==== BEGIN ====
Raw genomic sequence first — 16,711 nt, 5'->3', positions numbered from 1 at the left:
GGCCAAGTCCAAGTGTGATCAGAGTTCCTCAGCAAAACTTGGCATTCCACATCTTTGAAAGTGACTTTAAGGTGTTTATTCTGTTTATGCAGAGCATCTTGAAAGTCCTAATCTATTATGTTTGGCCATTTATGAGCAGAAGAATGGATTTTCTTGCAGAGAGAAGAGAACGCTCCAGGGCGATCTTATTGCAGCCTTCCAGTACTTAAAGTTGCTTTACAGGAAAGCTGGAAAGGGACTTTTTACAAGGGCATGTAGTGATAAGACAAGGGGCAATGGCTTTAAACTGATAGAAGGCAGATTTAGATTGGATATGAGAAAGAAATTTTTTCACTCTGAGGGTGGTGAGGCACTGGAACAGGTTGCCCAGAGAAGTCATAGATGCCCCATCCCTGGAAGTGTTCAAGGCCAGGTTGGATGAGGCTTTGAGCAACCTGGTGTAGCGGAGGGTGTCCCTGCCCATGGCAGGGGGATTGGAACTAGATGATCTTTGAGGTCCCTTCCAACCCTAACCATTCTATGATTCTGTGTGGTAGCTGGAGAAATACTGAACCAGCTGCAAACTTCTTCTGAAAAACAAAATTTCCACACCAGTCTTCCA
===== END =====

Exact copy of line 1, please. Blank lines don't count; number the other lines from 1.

Raw genomic sequence first — 16,711 nt, 5'->3', positions numbered from 1 at the left: